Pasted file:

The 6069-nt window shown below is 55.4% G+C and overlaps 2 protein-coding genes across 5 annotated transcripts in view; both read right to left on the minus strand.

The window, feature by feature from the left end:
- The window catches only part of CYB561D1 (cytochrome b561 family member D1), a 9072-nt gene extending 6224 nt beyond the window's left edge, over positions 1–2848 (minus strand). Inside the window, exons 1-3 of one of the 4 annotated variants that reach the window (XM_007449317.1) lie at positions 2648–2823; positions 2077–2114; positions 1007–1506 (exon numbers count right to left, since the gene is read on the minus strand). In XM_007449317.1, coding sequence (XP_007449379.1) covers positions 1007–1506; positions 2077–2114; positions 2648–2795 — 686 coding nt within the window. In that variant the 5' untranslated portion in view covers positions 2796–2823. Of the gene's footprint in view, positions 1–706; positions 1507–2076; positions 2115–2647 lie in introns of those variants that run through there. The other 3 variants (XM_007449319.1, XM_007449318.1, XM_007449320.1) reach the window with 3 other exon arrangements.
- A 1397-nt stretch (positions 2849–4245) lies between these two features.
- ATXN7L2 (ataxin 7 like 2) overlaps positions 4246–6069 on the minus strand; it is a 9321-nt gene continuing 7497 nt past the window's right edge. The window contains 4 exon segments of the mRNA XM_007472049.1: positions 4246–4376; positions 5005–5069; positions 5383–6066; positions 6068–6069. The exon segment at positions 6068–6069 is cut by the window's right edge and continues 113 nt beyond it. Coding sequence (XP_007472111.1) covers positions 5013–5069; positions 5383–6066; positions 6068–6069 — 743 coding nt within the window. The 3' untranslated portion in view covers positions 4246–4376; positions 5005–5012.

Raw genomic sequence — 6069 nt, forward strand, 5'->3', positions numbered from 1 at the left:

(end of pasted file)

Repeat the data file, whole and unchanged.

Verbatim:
The 6069-nt window shown below is 55.4% G+C and overlaps 2 protein-coding genes across 5 annotated transcripts in view; both read right to left on the minus strand.

The window, feature by feature from the left end:
- The window catches only part of CYB561D1 (cytochrome b561 family member D1), a 9072-nt gene extending 6224 nt beyond the window's left edge, over positions 1–2848 (minus strand). Inside the window, exons 1-3 of one of the 4 annotated variants that reach the window (XM_007449317.1) lie at positions 2648–2823; positions 2077–2114; positions 1007–1506 (exon numbers count right to left, since the gene is read on the minus strand). In XM_007449317.1, coding sequence (XP_007449379.1) covers positions 1007–1506; positions 2077–2114; positions 2648–2795 — 686 coding nt within the window. In that variant the 5' untranslated portion in view covers positions 2796–2823. Of the gene's footprint in view, positions 1–706; positions 1507–2076; positions 2115–2647 lie in introns of those variants that run through there. The other 3 variants (XM_007449319.1, XM_007449318.1, XM_007449320.1) reach the window with 3 other exon arrangements.
- A 1397-nt stretch (positions 2849–4245) lies between these two features.
- ATXN7L2 (ataxin 7 like 2) overlaps positions 4246–6069 on the minus strand; it is a 9321-nt gene continuing 7497 nt past the window's right edge. The window contains 4 exon segments of the mRNA XM_007472049.1: positions 4246–4376; positions 5005–5069; positions 5383–6066; positions 6068–6069. The exon segment at positions 6068–6069 is cut by the window's right edge and continues 113 nt beyond it. Coding sequence (XP_007472111.1) covers positions 5013–5069; positions 5383–6066; positions 6068–6069 — 743 coding nt within the window. The 3' untranslated portion in view covers positions 4246–4376; positions 5005–5012.

Raw genomic sequence — 6069 nt, forward strand, 5'->3', positions numbered from 1 at the left: